Campbell also scored valuable points in the 5000m in finishing second to Melissa Duncan (15:41.44) in 15:46.25. Duncan’s performance was worth 1234 points and Campbell’s 1210 points, against a quota cut-off of 1091 points from the past 12 months. Put differently:

Ellie Pashley leads Sinead Diver. Photo by Casey Sims.

Despite the warm Townsville conditions, Ellie Pashley and Sinead Diver targeted a fast time in the women’s 10000m. The 10000m is relatively unique when it comes to the World Rankings, with only two performances required (one of which can be in the ‘similar’ event of 5000m) and an 18 month qualifying period.

Due to these differences the 10000m may be more volatile year-on-year when compared to other events, and the analysis of the past 12 months (suggested a quota cut-off of 1158 points) perhaps less reliable. That said, Diver’s 32:25.85 win (worth 1226 points) and Pashley’s 32:29.08 for second (worth 1204 points) are very valuable. Equivalent point scoring marks for first and second at Zatopek would be 31:30.25 and 31:43.72.

Of course, both athletes have the marathon Entry Standard under their belts from PB runs earlier in the year of 2:24.11 in London and 2:26.21 in Nagoya respectively.

Ashley Moloney clears the bar in the pole vault. Photo by Casey Sims.

Ashley Moloney, just 19, recorded his second 8000 plus point score in the space of a month, as did training partner Cedric Dubler. Moloney was the victor on this occasion, with 8103 points – breaking his own Australian junior records – while Dubler recorded 8031 points.

Like the 10000m, the decathlon only requires two performances for a ranking over an 18 month period. Moloney and Dubler are well positioned to gain quota positions, with still 12 months to go in the qualifying period:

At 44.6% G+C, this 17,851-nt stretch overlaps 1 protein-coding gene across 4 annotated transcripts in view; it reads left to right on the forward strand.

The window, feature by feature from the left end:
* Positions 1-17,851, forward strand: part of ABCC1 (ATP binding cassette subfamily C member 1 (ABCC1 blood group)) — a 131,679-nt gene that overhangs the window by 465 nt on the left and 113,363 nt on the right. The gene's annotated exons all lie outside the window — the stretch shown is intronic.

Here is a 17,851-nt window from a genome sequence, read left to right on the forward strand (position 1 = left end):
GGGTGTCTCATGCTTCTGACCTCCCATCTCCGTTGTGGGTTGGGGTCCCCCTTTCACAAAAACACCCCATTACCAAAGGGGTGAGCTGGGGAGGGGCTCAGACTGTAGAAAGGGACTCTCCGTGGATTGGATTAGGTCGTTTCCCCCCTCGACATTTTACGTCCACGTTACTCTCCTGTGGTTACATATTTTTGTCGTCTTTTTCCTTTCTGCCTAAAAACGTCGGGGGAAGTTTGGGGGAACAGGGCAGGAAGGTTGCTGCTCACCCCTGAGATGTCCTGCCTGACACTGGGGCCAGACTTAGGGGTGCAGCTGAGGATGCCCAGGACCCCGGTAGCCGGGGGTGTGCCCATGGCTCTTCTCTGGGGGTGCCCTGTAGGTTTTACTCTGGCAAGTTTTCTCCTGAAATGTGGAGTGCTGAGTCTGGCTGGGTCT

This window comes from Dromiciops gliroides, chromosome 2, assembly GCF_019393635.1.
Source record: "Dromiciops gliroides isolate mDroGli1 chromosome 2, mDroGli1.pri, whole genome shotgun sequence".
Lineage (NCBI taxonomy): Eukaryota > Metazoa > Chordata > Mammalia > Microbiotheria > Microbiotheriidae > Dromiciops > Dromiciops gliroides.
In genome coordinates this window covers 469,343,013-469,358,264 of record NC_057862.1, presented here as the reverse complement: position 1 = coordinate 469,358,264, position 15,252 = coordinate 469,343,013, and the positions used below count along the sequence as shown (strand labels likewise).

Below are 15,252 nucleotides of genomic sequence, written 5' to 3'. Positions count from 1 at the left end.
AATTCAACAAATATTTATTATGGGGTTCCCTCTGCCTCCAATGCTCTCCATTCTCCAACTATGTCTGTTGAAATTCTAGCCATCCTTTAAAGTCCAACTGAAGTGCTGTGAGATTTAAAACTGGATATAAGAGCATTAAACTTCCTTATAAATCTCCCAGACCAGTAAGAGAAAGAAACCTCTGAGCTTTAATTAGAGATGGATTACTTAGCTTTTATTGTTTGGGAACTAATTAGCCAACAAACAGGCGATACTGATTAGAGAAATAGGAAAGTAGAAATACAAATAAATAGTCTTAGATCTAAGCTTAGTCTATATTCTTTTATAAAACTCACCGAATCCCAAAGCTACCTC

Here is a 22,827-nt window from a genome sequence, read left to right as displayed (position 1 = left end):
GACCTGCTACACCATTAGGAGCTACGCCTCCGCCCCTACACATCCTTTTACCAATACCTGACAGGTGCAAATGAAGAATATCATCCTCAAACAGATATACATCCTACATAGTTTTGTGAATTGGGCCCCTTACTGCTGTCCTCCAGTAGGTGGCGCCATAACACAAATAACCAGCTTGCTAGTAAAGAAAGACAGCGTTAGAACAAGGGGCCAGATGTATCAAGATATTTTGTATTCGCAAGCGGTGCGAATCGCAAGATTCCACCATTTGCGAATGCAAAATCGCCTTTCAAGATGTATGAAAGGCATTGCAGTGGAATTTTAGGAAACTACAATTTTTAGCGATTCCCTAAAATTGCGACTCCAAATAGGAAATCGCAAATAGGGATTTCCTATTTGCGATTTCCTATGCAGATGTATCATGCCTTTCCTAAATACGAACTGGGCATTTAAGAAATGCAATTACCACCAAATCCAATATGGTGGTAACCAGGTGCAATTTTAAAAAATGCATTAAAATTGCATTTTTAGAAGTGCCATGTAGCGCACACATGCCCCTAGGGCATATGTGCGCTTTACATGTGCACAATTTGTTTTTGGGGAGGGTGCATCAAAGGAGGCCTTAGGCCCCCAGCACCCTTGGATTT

• 1192 ranking points required on a three-per-national basis for a top 24 quota position in the 18 months prior to the Oceania Championships;
  • Ashley Moloney: 1192 points (average of 1252 points from Oceania Championships and 1132 points from Gotzis)
  • Cedric Dubler: 1208 points (average 1221 points from Oceania Championships and 1195 points from Gotzis)
Henry Smith. Photo by Casey Sims.

Henry Smith pulled out a final round jump of 7.91m to take victory in the long jump, worth a huge 1288 points. His ranking score prior was 1188 points, with a best score of 1216 points from winning Nationals in 7.90m. Form and fitness pending, Australia could have three athletes qualify for Tokyo with Henry Frayne and Darcy Roper in the mix, but Smith has the proverbial ‘runs on the board’ as the qualifying period commences.

Sara Klein runs to victory in the 400m hurdles. Photo by Casey Sims.

Sara Klein ran a personal best of 56.07 seconds to fall just short of the qualifying standard for the world championships in Doha (56.00s), but recorded a valuable 1309 points toward Tokyo qualification. With a quota cut-off of 1144 points from the past 12 months, and Klein having a ranking score of 1153 points prior to Townsville, the 25-year-old is now just four solid runs away from becoming an Olympian.

Similarly, Sarah Carli amassed 1264 valuable points with her second place finish of 56.72 seconds.

Riley Day in action. Photo by Casey Sims.

A consistent comeback this season by Riley Day has the teenager poised for fast times and Olympic selection next year. Although her winning time in the 200m of 23.51 seconds was more than half a second outside of her personal best of 22.93 seconds, it was in less than ideal conditions and comes following a series of 11.5 second clockings over 100m this year.

With the win the run was worth 1254 points, with the past 12 months suggesting that 1104 points would be required for a quota spot for Tokyo in the event.

Full results from the Oceania Championships are available here.